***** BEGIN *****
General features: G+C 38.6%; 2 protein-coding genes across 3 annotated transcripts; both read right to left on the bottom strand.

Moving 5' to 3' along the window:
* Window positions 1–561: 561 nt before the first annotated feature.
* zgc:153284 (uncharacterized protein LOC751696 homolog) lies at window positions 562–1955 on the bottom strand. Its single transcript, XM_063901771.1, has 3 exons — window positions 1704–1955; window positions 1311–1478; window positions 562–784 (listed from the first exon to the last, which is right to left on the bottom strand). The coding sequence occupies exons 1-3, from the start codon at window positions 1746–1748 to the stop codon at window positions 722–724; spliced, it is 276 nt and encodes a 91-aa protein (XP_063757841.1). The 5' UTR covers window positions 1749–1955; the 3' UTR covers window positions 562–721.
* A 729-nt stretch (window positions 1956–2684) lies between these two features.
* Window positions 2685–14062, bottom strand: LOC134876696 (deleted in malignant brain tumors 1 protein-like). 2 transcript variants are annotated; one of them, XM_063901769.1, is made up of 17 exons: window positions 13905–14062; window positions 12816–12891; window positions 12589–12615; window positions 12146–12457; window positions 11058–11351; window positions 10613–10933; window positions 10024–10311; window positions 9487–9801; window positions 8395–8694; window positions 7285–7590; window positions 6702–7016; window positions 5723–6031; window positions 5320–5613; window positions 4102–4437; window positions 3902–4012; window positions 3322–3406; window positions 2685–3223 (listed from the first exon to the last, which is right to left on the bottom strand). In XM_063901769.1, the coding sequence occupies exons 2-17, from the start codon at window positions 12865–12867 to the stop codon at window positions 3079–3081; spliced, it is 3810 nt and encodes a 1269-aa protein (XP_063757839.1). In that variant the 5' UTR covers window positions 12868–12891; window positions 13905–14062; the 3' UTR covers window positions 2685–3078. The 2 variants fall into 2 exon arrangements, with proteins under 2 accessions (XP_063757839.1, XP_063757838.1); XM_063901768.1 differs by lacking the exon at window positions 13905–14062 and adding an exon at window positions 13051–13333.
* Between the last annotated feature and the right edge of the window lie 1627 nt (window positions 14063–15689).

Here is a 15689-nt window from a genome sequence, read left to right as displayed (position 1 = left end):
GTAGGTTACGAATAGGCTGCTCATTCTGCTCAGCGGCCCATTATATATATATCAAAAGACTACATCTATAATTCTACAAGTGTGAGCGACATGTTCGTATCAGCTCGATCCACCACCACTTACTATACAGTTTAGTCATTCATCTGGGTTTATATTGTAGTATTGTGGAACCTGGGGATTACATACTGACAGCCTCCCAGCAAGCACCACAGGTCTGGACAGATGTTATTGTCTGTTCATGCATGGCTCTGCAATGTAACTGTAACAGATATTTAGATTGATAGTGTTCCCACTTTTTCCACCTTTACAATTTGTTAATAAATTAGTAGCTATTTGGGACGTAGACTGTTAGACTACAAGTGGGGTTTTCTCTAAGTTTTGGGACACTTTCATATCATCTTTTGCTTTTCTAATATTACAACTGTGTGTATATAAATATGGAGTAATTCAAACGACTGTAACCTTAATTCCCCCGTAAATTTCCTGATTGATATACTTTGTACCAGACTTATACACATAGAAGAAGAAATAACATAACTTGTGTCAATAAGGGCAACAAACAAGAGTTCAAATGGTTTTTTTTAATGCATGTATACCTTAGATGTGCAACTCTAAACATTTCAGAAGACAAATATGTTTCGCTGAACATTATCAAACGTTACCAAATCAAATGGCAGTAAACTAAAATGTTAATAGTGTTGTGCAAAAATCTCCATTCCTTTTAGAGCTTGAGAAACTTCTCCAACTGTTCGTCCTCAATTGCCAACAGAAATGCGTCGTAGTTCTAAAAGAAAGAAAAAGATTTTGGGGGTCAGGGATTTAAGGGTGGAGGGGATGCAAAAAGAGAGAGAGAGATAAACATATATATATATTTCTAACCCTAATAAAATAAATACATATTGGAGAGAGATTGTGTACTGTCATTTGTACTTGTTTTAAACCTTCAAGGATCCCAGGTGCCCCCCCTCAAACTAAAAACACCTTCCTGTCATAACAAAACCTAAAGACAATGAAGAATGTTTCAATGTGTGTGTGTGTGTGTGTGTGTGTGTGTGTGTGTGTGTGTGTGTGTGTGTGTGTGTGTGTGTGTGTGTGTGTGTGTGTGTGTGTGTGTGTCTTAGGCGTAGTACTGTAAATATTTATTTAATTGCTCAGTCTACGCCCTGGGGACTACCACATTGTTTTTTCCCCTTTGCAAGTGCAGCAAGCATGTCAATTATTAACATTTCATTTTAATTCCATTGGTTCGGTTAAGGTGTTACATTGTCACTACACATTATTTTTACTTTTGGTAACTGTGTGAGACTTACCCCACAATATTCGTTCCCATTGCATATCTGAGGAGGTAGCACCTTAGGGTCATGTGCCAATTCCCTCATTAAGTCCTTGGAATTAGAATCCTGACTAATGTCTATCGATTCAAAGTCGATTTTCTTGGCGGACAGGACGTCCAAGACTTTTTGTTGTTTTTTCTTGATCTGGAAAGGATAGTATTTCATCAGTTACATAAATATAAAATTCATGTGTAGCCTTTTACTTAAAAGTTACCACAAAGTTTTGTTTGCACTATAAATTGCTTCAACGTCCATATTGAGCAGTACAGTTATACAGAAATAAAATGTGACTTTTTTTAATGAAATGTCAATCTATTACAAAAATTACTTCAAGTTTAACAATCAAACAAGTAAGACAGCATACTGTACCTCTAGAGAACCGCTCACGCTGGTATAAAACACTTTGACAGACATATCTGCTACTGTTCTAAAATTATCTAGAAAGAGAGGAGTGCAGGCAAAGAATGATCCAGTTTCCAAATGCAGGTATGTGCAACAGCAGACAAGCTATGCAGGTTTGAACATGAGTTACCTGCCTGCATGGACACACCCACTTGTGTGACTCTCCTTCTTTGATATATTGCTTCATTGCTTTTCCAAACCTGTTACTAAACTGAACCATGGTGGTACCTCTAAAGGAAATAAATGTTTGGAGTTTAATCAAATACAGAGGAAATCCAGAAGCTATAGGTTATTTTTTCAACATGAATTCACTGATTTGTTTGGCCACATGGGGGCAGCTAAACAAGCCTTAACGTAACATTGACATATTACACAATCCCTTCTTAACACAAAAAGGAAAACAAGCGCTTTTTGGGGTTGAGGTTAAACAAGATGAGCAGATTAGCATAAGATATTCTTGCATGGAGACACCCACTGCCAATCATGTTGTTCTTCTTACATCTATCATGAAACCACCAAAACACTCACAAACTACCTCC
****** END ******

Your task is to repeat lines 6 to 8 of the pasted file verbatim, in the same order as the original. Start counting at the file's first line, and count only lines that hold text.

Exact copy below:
* Window positions 2685–14062, bottom strand: LOC134876696 (deleted in malignant brain tumors 1 protein-like). 2 transcript variants are annotated; one of them, XM_063901769.1, is made up of 17 exons: window positions 13905–14062; window positions 12816–12891; window positions 12589–12615; window positions 12146–12457; window positions 11058–11351; window positions 10613–10933; window positions 10024–10311; window positions 9487–9801; window positions 8395–8694; window positions 7285–7590; window positions 6702–7016; window positions 5723–6031; window positions 5320–5613; window positions 4102–4437; window positions 3902–4012; window positions 3322–3406; window positions 2685–3223 (listed from the first exon to the last, which is right to left on the bottom strand). In XM_063901769.1, the coding sequence occupies exons 2-17, from the start codon at window positions 12865–12867 to the stop codon at window positions 3079–3081; spliced, it is 3810 nt and encodes a 1269-aa protein (XP_063757839.1). In that variant the 5' UTR covers window positions 12868–12891; window positions 13905–14062; the 3' UTR covers window positions 2685–3078. The 2 variants fall into 2 exon arrangements, with proteins under 2 accessions (XP_063757839.1, XP_063757838.1); XM_063901768.1 differs by lacking the exon at window positions 13905–14062 and adding an exon at window positions 13051–13333.
* Between the last annotated feature and the right edge of the window lie 1627 nt (window positions 14063–15689).

Here is a 15689-nt window from a genome sequence, read left to right as displayed (position 1 = left end):